3 Stage 2: Thursday, December 6, 11.15 am Bandex becomes a big bother The Medical Examiner’s report on the deaths from the fatal gas explosion reveals that a number of the people who died from their severe burns did so because of infections that set in after a spray dressing was used for bandaging. You find out from Waguluu’s clinical division that Bandex was used on some of the patients. The report is mentioned in the local Bulgarian press but it does not mention the product name Bandex. • How – and to what extent – should the Crisis Management Team (CMT) be apprised of Waguluu’s own investigation into the Bulgaria situation? • Do you inform shareholders that there are problems with trials of Bandex? • What third-party sources are you looking to for information – such as social media and expert networks? And do you have to be careful about giving or receiving inside information? • How can Waguluu get on the front foot and proactively provide information? • What proactive steps do you take with the media /social media at this point? • Considering potential liability and the difficulty of providing information while investigations are ongoing, how open and honest should Waguluu be once the news hits the market? • Newsnight is on the scent and is preparing a story on the connection between Bandex and the Bulgarian deaths – with or without Waguluu’s input. The producer requests an interview with the CEO. What do you do?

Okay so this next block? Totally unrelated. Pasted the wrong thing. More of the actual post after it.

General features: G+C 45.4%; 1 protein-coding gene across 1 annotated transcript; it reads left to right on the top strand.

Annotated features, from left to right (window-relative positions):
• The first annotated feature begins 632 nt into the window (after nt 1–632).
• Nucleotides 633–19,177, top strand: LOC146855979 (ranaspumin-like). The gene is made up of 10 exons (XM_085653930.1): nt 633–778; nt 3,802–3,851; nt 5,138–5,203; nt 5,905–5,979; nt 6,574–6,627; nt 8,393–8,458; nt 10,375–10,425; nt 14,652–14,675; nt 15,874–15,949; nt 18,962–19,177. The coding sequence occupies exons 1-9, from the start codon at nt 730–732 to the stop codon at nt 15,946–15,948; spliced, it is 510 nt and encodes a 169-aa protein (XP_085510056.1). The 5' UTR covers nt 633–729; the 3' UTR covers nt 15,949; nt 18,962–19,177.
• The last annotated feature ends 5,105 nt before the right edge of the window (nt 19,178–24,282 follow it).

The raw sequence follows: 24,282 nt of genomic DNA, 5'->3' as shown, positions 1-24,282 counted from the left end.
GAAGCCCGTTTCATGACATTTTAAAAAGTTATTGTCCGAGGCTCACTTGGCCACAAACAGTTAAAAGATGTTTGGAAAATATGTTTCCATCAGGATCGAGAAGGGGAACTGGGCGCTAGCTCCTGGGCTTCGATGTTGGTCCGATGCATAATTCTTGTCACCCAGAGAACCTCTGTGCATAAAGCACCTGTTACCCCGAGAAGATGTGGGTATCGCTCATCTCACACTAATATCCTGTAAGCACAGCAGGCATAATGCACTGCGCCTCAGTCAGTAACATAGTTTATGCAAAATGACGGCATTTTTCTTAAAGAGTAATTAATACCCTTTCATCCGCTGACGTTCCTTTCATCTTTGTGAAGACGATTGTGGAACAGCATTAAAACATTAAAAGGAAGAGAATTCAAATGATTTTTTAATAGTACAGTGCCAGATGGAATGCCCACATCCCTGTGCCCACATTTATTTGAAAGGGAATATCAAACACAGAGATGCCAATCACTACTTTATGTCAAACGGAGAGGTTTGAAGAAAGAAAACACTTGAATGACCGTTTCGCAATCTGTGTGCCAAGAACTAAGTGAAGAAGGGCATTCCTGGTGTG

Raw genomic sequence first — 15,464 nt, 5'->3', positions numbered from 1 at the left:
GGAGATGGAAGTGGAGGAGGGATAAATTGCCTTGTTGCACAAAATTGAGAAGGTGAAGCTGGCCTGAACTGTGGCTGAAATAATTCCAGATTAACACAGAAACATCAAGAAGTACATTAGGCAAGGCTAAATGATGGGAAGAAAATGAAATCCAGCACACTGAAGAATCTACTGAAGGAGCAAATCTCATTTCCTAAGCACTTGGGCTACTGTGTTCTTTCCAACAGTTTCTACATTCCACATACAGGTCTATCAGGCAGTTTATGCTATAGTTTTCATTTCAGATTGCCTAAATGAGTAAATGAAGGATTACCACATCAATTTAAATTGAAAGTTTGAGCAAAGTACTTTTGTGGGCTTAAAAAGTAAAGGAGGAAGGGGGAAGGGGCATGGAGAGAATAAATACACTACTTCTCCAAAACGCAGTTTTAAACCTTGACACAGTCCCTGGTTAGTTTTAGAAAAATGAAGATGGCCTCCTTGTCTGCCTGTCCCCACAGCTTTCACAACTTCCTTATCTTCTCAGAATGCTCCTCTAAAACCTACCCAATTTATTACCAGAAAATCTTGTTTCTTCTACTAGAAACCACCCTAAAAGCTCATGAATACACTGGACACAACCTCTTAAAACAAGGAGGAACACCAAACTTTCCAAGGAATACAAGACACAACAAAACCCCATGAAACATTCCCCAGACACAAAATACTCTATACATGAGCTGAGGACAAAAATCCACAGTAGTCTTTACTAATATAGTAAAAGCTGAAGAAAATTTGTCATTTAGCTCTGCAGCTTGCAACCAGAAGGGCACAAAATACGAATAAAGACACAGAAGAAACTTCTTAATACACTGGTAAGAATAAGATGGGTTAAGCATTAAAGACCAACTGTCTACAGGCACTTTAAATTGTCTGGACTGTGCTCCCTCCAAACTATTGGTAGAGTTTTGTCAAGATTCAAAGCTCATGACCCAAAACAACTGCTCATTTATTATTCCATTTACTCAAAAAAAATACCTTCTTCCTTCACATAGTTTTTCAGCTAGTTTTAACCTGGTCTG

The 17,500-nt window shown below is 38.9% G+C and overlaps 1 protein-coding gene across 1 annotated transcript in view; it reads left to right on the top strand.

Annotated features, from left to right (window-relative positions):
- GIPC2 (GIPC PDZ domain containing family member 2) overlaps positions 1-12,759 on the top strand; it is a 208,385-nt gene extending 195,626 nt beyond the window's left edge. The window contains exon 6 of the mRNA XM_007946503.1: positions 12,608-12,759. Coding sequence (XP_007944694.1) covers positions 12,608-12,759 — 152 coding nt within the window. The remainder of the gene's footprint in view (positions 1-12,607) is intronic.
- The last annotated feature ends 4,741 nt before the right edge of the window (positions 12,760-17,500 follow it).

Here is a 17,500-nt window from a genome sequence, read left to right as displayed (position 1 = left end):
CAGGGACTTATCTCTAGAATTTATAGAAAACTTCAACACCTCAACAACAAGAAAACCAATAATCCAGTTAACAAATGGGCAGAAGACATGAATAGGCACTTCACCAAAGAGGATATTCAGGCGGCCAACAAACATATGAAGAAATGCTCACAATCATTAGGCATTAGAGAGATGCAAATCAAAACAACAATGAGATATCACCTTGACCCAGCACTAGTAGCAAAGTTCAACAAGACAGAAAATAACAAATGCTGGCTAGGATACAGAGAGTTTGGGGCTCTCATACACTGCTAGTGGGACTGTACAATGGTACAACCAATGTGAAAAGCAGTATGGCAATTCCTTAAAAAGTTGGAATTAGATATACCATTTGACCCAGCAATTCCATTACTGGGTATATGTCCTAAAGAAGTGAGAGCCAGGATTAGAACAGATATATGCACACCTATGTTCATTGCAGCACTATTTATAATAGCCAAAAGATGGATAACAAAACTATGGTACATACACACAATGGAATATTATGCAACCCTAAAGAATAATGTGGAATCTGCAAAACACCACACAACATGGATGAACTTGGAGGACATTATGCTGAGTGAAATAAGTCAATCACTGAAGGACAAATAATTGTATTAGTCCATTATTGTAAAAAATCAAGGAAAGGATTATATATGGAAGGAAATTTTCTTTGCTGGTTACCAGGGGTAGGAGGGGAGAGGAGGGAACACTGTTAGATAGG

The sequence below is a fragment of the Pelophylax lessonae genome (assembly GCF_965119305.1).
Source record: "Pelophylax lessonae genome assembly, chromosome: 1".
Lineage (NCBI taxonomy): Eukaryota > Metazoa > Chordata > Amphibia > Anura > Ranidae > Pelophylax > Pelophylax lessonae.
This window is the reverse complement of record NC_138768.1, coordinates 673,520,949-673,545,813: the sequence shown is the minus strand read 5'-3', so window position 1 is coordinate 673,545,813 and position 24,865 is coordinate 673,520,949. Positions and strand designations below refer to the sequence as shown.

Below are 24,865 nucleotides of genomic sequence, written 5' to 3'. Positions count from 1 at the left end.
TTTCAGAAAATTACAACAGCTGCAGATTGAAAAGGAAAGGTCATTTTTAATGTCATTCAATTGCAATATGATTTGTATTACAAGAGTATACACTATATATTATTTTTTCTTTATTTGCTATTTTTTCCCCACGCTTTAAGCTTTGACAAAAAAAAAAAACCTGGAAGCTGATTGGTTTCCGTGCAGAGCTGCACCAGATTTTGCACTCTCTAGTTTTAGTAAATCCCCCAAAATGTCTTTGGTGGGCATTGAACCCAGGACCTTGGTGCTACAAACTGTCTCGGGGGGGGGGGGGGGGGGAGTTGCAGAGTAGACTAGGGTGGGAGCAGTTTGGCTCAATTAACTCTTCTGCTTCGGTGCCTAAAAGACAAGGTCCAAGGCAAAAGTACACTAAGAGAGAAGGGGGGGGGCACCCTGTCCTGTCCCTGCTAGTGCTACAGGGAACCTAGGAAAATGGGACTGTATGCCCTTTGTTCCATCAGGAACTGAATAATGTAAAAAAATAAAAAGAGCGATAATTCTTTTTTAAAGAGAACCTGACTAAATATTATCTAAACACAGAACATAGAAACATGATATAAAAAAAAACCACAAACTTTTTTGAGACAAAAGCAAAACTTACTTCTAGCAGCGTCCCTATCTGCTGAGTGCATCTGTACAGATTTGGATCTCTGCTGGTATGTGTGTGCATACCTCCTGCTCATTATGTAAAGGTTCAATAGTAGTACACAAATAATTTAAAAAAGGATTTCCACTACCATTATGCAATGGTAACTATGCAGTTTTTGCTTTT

4 Stage 3: Wednesday, December 14, 2.00 pm Corruption adds insult to injury The Bandex problems are now out in the open and your stock price has fallen precipitously, though management is confident Waguluu’s basic technology is sound. But today you receive an email from your agent in Sofia saying that the director of the hospital in Plovdiv has been suspended from his post due to allegations of corruption as part of an ongoing investigation by the chief prosecutor’s office at the Ministry of Justice. Four months earlier, your CEO met this hospital director when he was on a visit to your company’s lab in Cambridge as part of a European hospital directors tour, all paid for by Waguluu. • Should your CEO go as planned to address the European Medical Physics and Engineering Conference in Sofia, Bulgaria on December 18? • At this point, how do you deal with media/social media, analysts and investors? • What groundwork can be done to begin rebuilding Waguluu’s reputation? • Based on your discussion of this scenario, how much emphasis should your own company put on crisis preparedness? What kind of planning and practice are needed?